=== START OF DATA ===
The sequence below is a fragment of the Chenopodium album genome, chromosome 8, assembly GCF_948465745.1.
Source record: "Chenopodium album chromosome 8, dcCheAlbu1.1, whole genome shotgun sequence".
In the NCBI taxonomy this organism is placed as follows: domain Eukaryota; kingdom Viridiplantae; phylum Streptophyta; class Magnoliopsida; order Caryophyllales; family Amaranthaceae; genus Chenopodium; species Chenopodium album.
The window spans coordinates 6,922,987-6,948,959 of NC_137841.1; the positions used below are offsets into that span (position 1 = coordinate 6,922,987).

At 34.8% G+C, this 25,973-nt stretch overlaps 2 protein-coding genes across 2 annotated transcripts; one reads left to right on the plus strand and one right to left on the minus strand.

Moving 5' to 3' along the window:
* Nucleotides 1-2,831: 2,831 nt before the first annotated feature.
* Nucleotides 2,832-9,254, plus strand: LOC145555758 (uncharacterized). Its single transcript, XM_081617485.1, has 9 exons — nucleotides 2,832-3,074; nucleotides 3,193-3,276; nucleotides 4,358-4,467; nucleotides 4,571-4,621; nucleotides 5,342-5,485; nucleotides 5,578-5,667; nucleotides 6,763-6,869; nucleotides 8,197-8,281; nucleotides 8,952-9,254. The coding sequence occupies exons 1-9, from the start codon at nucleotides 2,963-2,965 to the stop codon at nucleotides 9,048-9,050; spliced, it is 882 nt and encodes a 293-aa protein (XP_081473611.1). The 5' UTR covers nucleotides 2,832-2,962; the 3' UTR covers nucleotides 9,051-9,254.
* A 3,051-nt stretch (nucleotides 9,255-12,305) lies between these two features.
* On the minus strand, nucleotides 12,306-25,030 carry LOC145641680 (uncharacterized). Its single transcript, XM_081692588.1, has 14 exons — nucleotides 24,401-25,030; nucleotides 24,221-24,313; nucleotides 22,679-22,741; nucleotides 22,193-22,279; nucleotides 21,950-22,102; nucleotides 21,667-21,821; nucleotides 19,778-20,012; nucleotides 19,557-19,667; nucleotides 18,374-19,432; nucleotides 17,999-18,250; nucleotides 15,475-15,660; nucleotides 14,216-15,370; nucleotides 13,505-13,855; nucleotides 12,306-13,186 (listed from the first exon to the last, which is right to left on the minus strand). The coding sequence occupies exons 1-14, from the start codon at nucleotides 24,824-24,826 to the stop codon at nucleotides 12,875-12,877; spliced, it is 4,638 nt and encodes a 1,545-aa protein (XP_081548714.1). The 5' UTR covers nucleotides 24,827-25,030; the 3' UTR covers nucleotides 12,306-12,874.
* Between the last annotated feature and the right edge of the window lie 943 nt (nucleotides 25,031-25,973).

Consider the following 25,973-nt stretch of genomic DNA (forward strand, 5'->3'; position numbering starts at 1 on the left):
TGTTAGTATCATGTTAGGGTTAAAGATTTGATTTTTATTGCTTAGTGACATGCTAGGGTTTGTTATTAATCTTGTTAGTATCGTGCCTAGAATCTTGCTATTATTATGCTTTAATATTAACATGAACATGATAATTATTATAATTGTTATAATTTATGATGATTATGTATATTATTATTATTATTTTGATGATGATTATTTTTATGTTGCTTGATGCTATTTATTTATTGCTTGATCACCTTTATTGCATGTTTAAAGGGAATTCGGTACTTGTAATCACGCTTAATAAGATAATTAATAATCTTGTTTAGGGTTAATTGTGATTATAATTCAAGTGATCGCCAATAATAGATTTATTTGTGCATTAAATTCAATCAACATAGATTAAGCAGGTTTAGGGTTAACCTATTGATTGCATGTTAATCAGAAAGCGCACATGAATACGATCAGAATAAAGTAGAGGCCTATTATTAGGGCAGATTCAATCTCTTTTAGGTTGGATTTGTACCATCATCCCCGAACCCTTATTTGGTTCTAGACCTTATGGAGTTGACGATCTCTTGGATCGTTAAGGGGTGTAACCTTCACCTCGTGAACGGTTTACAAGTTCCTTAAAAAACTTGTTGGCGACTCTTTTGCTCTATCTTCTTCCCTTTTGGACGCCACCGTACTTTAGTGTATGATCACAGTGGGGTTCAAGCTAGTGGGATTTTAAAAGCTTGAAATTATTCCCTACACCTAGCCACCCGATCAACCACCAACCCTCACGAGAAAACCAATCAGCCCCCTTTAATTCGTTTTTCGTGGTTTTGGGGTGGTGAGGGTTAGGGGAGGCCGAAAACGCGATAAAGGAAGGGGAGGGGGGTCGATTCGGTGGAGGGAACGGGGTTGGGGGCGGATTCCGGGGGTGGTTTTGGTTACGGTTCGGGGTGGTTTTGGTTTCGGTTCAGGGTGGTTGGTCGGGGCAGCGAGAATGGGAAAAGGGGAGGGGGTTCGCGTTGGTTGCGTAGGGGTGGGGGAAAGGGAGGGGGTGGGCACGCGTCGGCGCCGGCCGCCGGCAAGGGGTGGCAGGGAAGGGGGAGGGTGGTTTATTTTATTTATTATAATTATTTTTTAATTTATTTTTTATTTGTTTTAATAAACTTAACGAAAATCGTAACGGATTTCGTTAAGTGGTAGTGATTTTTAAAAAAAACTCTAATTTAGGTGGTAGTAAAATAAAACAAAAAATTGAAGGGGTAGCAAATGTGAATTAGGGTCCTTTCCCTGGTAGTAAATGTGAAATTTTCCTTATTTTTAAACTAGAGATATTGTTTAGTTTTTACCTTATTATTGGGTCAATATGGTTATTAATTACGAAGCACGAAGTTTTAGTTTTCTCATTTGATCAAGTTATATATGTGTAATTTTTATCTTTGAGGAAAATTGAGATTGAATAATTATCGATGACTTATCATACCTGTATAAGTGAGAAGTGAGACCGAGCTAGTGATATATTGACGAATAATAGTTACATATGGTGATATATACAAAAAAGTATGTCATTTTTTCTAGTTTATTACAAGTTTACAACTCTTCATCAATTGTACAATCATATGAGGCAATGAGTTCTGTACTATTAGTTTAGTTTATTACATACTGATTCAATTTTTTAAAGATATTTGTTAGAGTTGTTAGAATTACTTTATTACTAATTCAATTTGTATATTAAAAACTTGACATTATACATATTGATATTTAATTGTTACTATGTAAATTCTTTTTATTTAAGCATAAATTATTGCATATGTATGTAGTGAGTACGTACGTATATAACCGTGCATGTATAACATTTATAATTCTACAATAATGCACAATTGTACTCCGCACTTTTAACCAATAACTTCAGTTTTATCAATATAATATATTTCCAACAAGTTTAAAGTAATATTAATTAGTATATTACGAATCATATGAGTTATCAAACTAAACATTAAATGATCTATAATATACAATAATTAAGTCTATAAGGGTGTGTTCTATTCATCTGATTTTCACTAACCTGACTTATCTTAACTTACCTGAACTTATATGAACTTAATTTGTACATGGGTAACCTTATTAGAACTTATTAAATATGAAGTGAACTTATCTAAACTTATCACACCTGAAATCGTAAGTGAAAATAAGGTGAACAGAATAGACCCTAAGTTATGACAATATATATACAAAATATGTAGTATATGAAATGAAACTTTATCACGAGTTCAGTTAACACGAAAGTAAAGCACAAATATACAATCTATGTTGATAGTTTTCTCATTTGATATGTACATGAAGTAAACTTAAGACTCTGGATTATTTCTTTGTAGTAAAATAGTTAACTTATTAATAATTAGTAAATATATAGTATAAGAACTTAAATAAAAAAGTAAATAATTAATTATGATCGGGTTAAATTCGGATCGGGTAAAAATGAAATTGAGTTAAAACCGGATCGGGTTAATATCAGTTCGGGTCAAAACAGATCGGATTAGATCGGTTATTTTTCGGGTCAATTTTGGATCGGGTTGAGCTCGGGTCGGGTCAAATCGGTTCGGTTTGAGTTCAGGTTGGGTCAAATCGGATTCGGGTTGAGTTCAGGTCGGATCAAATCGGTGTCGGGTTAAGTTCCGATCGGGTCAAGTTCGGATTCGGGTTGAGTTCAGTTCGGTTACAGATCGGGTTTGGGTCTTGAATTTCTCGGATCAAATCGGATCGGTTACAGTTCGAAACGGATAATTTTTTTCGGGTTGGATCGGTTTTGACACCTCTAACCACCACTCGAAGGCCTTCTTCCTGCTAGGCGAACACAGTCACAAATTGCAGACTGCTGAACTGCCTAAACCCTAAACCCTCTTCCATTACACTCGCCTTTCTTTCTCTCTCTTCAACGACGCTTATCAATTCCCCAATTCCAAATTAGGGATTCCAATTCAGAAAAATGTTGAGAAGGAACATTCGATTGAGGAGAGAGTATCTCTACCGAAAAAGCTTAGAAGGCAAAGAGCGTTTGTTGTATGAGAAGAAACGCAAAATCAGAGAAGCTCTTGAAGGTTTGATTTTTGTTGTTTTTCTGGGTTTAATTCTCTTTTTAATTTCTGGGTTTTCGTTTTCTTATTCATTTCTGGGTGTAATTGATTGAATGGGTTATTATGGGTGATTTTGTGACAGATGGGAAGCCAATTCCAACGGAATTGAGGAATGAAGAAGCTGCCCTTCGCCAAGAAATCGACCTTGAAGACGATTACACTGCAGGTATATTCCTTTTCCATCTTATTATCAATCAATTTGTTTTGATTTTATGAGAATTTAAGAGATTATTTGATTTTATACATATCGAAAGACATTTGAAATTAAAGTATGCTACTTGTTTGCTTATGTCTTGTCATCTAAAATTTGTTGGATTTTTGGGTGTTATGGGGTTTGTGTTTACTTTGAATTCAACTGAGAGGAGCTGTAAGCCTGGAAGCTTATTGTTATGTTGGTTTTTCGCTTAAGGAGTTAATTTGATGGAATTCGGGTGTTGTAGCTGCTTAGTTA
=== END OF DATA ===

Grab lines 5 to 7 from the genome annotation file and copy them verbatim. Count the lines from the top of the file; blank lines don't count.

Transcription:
At 34.8% G+C, this 25,973-nt stretch overlaps 2 protein-coding genes across 2 annotated transcripts; one reads left to right on the plus strand and one right to left on the minus strand.

Moving 5' to 3' along the window:
* Nucleotides 1-2,831: 2,831 nt before the first annotated feature.